Sunday, 13 March 2011

Home food hauls and indulgent brunches - Panettone "French Toast"


Whenever I go see my parents in Italy I come back with as many food stuffs as I can cram in my suitcase.

My haul will be the result of a well-planned trip to the supermarket where I'm known for putting on my best Only Child show - "But muuuuuuuuuuummmmmmmm! They don't seeeeeelllll capers in Englaaaaaannnnndddd" *insert here sulky pout* - or my rummaging through my parents' cupboards and deciding that, in fact, they don't need that lovely looking jar of anchovies, nor that kilo of spaghetti n.3 (I'm known for not really liking my spaghetti thicker than that) and, this past Christmas, the panettone that was sat on top of the fridge unopened.

Mum and dad looked at me doubtful as I sat on my suitcase and tried to zip it close, asking what I needed the panettone for and whether I wouldn't rather take some extra pasta with me (another item that one cannot find in England obviously).
I obviously had NO idea of what I was going to do with the bloody thing. I don't even like panettone that much.
But, you know, I like challenges every now and again and so I took it back to London anyhow.

And 3 months later the panettone was still sitting on the kitchen counter, taunting me with its offensively pink box.
And then it came to me... Well, it is about to expire and there's no way I'm throwing it away because I am all against wasting food so I HAD TO find something to do with it.

And that is how, ladies and gentlemen, I give you "panettone French toast".
Panettone itself is already ridiculously sweet so make sure you pair it with either a few slices of bacon or of fried ham like I did to counter-balance the sugar.

Panettone French Toast

Serves 2

2 slices of panettone cut width-wise
2 eggs
1 cup milk (better if almond as suggested by the lovely B from Hand to Mouth Kitchen)
1 tbsp salted butter

Whisk the eggs with the milk and soak the panettone slices with the mixture.

In the meanwhile, brown the butter in a large frying pan.

Put the panettone slices in the pan, pressing down with a spatula slightly and brown on one side at medium heat (about 5 minutes) then turn and do the same on the other side.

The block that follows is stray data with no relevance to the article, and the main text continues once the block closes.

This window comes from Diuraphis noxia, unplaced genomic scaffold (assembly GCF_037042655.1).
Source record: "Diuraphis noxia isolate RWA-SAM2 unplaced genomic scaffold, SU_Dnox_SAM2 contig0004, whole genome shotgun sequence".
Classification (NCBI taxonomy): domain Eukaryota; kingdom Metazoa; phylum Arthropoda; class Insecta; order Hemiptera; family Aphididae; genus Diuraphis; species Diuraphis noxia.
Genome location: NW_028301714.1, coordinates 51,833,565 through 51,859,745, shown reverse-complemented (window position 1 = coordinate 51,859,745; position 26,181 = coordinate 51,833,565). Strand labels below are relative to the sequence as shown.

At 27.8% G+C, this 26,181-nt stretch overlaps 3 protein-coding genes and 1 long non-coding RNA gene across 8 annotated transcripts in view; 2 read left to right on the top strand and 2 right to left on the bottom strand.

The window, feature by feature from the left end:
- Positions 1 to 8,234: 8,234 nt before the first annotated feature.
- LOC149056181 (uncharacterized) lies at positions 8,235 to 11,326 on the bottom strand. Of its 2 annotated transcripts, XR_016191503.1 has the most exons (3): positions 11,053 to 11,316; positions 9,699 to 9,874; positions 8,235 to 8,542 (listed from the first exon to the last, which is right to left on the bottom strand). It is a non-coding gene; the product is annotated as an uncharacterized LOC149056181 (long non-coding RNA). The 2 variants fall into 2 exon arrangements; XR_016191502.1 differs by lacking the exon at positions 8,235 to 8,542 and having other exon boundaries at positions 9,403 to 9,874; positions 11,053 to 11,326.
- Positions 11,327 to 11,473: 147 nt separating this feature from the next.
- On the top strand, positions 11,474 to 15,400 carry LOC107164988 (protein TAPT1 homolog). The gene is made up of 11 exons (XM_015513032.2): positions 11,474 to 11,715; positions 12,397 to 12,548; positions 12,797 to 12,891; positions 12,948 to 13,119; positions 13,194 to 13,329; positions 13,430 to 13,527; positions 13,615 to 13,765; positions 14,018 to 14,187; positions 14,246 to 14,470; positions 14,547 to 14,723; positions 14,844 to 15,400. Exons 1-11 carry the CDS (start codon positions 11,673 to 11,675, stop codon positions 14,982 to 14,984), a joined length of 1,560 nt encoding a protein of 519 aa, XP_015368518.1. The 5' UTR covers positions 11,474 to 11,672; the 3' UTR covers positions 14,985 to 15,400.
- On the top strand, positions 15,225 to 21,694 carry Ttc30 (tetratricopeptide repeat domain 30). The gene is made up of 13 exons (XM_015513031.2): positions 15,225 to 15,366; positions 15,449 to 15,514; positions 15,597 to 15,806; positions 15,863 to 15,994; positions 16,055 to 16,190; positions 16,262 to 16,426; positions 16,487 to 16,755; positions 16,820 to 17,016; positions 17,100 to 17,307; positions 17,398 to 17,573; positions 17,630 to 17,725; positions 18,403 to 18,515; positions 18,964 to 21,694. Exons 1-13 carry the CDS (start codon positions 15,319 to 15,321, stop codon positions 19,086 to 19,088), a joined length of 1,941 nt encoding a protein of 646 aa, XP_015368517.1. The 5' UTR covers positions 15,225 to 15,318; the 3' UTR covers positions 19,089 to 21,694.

As mentioned, serve with bacon or fried ham and if you are REALLY into your sweetness a little maple syrup on top.

Enjoy!

P.S. I have moved the music feature to the right hand bar of the blog as I found it a bit cluttering of the posts. Song choice will change with every post as originally planned - Would love to hear what you are listening to whilst you have been cooking this week too!

7 comments:

Pavel said...

I would have never thought to do this with Pannetone, looks fantastic!

Camilla said...

Where can I get Panettone at this time of year?

aforkfulofspaghetti said...

I'm not madly sold on pannetone, either. Never have been. If I ever have any (once in a blue moon), it invariably ends up in a bread and butter pudding, or fried in butter, dusted with sugar, and topped with plenty ice cream.

With bacon, though? Yeah, why the hell not? ;)

BribedwithFood said...

@ Camilla - You can try your luck with your run of the mill Italian delis in London (Gazzano, etc, etc)

Most of them will have leftovers to shift that are set to expire by April and therefore will be happy to get rid of them in favour of your breakfast :)

@ Helen - Bacon makes everything better. Trufact.

The Grubworm said...

Oh,ok, this sounds pretty tasty. Looks like I'll have to do the rounds of the all the delis asking for past-it pannetone. Loveing the idea of using in B&B pudding too @aforkfulofspaghetti. All these exciting new ideas!

Kavey said...

Ha haaa love that "only child" pouting - I can just picture that now!

I don't really like panettone, so I always give it away if I'm given any. And a number of local Italian restauranst would insist on giving cherised regular guests at least one if not more in the run up to Christmas.

Kavey said...

Ha haaa love that "only child" pouting - I can just picture that now!

I don't really like panettone, so I always give it away if I'm given any. And a number of local Italian restauranst would insist on giving cherised regular guests at least one if not more in the run up to Christmas.